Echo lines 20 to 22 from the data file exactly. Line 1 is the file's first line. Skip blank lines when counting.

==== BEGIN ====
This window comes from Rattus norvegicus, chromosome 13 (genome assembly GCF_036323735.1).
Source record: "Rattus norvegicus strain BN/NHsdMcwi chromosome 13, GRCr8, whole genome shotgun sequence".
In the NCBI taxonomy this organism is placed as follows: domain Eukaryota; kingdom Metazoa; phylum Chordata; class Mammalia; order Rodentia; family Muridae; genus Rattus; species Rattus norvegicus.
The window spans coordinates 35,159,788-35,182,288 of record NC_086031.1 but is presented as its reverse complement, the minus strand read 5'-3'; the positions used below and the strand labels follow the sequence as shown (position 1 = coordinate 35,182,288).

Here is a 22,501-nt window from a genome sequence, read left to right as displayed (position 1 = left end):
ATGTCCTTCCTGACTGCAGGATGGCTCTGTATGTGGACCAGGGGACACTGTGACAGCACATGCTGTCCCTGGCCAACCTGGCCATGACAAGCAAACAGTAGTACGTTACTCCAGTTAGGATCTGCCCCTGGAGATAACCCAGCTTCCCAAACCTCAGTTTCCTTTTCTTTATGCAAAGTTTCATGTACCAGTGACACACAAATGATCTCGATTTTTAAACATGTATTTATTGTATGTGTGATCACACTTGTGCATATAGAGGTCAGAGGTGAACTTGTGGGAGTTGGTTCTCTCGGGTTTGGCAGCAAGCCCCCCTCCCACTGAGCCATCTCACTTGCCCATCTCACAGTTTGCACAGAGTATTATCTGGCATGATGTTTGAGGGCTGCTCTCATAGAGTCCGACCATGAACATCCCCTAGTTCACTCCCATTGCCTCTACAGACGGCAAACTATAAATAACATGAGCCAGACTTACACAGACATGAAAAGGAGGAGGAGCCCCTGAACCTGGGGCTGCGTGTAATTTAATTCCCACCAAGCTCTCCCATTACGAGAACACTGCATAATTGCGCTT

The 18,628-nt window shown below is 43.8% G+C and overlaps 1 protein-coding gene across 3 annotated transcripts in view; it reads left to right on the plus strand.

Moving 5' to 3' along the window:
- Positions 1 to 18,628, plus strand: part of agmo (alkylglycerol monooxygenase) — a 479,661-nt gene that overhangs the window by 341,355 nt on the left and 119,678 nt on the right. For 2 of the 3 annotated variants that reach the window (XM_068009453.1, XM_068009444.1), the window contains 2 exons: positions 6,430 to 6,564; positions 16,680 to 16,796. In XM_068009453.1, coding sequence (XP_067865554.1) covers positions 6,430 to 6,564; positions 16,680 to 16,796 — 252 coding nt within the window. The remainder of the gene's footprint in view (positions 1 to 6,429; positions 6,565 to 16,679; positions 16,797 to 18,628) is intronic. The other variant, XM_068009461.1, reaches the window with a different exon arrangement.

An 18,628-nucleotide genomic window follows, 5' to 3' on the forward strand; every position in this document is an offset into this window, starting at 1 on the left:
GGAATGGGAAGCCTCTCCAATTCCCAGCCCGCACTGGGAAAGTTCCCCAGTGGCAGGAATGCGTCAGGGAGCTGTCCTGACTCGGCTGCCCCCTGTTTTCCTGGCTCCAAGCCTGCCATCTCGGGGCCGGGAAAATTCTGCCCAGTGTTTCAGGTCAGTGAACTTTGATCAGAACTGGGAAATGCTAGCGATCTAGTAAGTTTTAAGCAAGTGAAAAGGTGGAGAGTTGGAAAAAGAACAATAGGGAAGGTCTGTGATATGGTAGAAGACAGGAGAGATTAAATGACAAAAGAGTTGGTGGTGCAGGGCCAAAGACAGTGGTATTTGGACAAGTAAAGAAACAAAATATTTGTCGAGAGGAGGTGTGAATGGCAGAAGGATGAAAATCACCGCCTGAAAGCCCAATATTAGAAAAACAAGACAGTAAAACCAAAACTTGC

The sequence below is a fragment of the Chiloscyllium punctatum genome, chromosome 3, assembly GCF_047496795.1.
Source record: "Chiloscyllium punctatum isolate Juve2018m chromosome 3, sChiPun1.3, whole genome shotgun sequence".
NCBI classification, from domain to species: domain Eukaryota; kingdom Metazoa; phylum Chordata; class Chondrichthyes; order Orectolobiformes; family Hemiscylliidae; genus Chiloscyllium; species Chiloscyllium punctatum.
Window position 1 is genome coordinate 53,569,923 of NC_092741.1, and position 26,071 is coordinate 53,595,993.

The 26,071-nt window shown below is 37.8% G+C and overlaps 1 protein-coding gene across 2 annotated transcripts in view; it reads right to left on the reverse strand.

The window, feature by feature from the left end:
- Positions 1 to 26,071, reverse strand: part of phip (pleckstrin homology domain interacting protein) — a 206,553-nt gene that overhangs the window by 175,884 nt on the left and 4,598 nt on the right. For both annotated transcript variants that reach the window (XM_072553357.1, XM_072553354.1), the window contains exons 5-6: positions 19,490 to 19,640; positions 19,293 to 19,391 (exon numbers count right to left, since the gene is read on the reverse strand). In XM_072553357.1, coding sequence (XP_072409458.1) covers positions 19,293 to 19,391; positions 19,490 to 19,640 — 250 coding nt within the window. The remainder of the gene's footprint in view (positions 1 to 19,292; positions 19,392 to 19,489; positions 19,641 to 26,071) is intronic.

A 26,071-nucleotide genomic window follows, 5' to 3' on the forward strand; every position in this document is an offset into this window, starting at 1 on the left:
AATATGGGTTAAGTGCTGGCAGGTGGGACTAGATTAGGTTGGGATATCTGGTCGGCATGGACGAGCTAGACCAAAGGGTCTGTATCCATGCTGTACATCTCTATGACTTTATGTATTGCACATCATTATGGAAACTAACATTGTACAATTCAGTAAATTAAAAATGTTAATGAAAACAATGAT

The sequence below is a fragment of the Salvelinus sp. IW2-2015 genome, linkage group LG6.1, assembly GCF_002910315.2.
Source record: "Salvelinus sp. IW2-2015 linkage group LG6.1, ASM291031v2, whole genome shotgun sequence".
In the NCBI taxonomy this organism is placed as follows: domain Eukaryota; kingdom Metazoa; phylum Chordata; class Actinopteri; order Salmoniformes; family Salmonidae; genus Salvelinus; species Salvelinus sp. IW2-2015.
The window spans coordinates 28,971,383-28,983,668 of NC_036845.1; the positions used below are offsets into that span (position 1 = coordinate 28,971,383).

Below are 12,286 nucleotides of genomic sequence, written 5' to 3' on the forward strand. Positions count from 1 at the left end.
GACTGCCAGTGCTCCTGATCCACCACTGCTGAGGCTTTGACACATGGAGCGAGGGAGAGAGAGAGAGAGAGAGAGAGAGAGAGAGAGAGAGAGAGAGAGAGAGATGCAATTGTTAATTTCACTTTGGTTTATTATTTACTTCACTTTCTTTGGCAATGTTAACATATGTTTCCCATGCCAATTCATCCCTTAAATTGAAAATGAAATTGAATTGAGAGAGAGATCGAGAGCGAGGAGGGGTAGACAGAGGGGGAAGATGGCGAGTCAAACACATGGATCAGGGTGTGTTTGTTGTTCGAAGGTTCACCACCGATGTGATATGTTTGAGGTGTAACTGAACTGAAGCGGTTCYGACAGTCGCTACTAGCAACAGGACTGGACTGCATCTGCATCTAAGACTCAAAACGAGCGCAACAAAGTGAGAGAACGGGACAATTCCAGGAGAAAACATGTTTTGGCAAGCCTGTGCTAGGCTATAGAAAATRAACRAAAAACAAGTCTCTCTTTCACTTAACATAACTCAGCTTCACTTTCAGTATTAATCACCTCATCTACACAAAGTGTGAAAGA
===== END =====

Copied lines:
AATATGGGTTAAGTGCTGGCAGGTGGGACTAGATTAGGTTGGGATATCTGGTCGGCATGGACGAGCTAGACCAAAGGGTCTGTATCCATGCTGTACATCTCTATGACTTTATGTATTGCACATCATTATGGAAACTAACATTGTACAATTCAGTAAATTAAAAATGTTAATGAAAACAATGAT

The sequence below is a fragment of the Salvelinus sp. IW2-2015 genome, linkage group LG6.1, assembly GCF_002910315.2.
Source record: "Salvelinus sp. IW2-2015 linkage group LG6.1, ASM291031v2, whole genome shotgun sequence".